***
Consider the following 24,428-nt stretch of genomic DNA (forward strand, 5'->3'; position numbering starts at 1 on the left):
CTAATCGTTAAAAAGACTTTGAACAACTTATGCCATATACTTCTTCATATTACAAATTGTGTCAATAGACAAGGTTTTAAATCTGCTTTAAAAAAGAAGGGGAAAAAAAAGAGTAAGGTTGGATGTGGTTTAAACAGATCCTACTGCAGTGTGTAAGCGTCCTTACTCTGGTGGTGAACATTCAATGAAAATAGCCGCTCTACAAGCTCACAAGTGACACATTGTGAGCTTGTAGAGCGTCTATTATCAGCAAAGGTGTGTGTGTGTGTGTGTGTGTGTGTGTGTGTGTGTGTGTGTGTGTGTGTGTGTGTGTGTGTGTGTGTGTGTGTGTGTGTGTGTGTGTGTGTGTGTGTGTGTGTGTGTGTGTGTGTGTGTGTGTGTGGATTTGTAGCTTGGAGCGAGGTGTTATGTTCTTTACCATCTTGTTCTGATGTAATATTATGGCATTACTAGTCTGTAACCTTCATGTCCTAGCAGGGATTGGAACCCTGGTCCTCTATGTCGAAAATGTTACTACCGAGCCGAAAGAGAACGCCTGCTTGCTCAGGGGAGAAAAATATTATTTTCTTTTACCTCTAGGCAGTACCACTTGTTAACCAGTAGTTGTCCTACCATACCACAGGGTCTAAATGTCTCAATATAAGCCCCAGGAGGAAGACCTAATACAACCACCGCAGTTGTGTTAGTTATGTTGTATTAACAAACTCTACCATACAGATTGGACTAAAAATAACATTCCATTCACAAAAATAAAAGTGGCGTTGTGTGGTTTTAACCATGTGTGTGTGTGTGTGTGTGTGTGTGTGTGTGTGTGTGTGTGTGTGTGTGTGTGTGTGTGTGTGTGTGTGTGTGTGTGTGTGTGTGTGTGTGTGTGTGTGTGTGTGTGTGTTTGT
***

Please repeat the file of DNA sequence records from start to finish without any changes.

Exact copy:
Consider the following 24,428-nt stretch of genomic DNA (forward strand, 5'->3'; position numbering starts at 1 on the left):
CTAATCGTTAAAAAGACTTTGAACAACTTATGCCATATACTTCTTCATATTACAAATTGTGTCAATAGACAAGGTTTTAAATCTGCTTTAAAAAAGAAGGGGAAAAAAAAGAGTAAGGTTGGATGTGGTTTAAACAGATCCTACTGCAGTGTGTAAGCGTCCTTACTCTGGTGGTGAACATTCAATGAAAATAGCCGCTCTACAAGCTCACAAGTGACACATTGTGAGCTTGTAGAGCGTCTATTATCAGCAAAGGTGTGTGTGTGTGTGTGTGTGTGTGTGTGTGTGTGTGTGTGTGTGTGTGTGTGTGTGTGTGTGTGTGTGTGTGTGTGTGTGTGTGTGTGTGTGTGTGTGTGTGTGTGTGTGTGTGTGTGTGTGTGTGGATTTGTAGCTTGGAGCGAGGTGTTATGTTCTTTACCATCTTGTTCTGATGTAATATTATGGCATTACTAGTCTGTAACCTTCATGTCCTAGCAGGGATTGGAACCCTGGTCCTCTATGTCGAAAATGTTACTACCGAGCCGAAAGAGAACGCCTGCTTGCTCAGGGGAGAAAAATATTATTTTCTTTTACCTCTAGGCAGTACCACTTGTTAACCAGTAGTTGTCCTACCATACCACAGGGTCTAAATGTCTCAATATAAGCCCCAGGAGGAAGACCTAATACAACCACCGCAGTTGTGTTAGTTATGTTGTATTAACAAACTCTACCATACAGATTGGACTAAAAATAACATTCCATTCACAAAAATAAAAGTGGCGTTGTGTGGTTTTAACCATGTGTGTGTGTGTGTGTGTGTGTGTGTGTGTGTGTGTGTGTGTGTGTGTGTGTGTGTGTGTGTGTGTGTGTGTGTGTGTGTGTGTGTGTGTGTGTGTGTGTGTGTGTGTGTTTGT